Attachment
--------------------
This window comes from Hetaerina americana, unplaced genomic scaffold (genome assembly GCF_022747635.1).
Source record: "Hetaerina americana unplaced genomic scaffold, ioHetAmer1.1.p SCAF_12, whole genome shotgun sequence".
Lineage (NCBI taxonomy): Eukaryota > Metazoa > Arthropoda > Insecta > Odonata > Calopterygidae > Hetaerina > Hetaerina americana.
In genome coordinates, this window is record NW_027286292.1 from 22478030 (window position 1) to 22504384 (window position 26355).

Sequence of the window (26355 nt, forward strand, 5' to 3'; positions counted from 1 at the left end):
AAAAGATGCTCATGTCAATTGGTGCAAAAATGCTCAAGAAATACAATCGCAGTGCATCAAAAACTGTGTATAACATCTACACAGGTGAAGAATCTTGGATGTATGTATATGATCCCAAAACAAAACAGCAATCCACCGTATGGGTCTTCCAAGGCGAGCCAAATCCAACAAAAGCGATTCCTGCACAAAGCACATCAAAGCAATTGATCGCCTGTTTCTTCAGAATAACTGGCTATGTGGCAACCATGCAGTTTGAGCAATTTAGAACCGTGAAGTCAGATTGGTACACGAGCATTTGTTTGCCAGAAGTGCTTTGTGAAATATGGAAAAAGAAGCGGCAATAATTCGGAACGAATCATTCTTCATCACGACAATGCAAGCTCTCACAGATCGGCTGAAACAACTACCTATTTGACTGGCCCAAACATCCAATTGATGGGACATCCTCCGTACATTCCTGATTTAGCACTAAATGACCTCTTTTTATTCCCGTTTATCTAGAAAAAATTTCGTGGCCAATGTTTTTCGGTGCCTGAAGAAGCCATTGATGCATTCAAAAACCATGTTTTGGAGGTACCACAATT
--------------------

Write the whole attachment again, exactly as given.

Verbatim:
This window comes from Hetaerina americana, unplaced genomic scaffold (genome assembly GCF_022747635.1).
Source record: "Hetaerina americana unplaced genomic scaffold, ioHetAmer1.1.p SCAF_12, whole genome shotgun sequence".
Lineage (NCBI taxonomy): Eukaryota > Metazoa > Arthropoda > Insecta > Odonata > Calopterygidae > Hetaerina > Hetaerina americana.
In genome coordinates, this window is record NW_027286292.1 from 22478030 (window position 1) to 22504384 (window position 26355).

Sequence of the window (26355 nt, forward strand, 5' to 3'; positions counted from 1 at the left end):
AAAAGATGCTCATGTCAATTGGTGCAAAAATGCTCAAGAAATACAATCGCAGTGCATCAAAAACTGTGTATAACATCTACACAGGTGAAGAATCTTGGATGTATGTATATGATCCCAAAACAAAACAGCAATCCACCGTATGGGTCTTCCAAGGCGAGCCAAATCCAACAAAAGCGATTCCTGCACAAAGCACATCAAAGCAATTGATCGCCTGTTTCTTCAGAATAACTGGCTATGTGGCAACCATGCAGTTTGAGCAATTTAGAACCGTGAAGTCAGATTGGTACACGAGCATTTGTTTGCCAGAAGTGCTTTGTGAAATATGGAAAAAGAAGCGGCAATAATTCGGAACGAATCATTCTTCATCACGACAATGCAAGCTCTCACAGATCGGCTGAAACAACTACCTATTTGACTGGCCCAAACATCCAATTGATGGGACATCCTCCGTACATTCCTGATTTAGCACTAAATGACCTCTTTTTATTCCCGTTTATCTAGAAAAAATTTCGTGGCCAATGTTTTTCGGTGCCTGAAGAAGCCATTGATGCATTCAAAAACCATGTTTTGGAGGTACCACAATT